Most people wouldn’t associate Kenny Loggins with jazz.
Best known for his hit songs for movies like Footloose, Caddy Shack and Top Gun, his chart-topping stint in Loggins and Messina and his foray into parent-targeted children’s music, Loggins’ earlier days as a recording artist included long instrumental and improvisational passages with L&M, a few prodigious albums produced by Bob James, projects that included guitar work from Lee Ritenour, Tommy Tedesco, Steve Khan, Eric Gale, Robben Ford, Hugh McCracken, Dean Parks and Hiram Bullock and a string of albums that featured saxophonist Michael Brecker, David Sanborn and Mark Russo, percussionists Paulinho DaCosta and Ralph McDonald, drummers Steve Gadd and Harvey Mason, bassist Nathan East and vocalists Lani Hall and Patti Austin. Connecting the dots, all four founding members of Fourplay had played on Kenny Loggins albums decades before the band coalesced. Loggins was (no pun intended) an instrumental player in the Zeitgeist of what is now called smooth jazz, casting some of today’s most credible contemporary jazz musicians and launching their own solo careers.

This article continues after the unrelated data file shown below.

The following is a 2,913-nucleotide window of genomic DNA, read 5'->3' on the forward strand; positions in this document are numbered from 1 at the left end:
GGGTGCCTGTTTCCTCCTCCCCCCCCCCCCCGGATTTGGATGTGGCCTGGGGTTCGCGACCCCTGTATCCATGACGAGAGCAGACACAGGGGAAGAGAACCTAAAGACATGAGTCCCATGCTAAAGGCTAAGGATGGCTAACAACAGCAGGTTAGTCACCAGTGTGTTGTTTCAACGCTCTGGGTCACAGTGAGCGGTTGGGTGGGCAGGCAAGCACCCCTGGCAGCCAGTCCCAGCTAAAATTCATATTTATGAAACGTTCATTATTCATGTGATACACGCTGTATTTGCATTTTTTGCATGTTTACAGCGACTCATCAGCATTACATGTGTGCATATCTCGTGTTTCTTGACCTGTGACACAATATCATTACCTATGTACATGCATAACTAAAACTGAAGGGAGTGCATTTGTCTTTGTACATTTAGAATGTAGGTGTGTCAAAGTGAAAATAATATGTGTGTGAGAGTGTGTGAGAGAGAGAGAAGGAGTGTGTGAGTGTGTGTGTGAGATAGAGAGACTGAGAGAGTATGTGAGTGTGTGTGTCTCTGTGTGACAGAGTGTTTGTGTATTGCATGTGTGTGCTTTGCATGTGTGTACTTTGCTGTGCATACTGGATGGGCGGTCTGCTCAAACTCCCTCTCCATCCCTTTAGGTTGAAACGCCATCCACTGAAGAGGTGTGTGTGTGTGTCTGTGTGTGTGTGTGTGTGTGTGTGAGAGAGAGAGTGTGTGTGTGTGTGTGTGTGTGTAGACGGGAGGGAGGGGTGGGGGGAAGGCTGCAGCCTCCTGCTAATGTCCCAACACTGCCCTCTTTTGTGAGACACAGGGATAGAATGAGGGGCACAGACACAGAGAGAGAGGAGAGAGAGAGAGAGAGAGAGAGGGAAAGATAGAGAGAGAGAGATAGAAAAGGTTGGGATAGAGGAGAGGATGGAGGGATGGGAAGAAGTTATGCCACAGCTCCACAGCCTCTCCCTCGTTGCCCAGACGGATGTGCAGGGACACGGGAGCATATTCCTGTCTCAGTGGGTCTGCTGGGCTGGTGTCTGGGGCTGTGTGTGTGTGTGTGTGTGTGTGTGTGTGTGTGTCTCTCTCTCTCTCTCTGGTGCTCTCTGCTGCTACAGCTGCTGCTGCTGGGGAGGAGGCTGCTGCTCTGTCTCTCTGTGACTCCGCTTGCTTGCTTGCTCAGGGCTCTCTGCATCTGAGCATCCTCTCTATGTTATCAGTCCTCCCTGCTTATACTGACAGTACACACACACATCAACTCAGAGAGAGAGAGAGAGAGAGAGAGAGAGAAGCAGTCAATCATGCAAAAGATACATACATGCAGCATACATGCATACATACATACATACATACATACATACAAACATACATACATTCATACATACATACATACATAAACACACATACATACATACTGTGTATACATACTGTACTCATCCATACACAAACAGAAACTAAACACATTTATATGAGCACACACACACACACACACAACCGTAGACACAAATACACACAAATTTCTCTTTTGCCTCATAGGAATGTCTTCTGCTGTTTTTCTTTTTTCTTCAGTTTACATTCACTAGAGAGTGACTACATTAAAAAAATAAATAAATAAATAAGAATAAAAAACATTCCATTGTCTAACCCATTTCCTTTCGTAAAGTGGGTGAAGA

Publisher Michael Fagien sat down with the iconic singer-songwriter to discuss Loggins’ life, love, work, family and his new book. He tells it all on the latest episode of JAZZIZ NOT WHAT YOU THINK.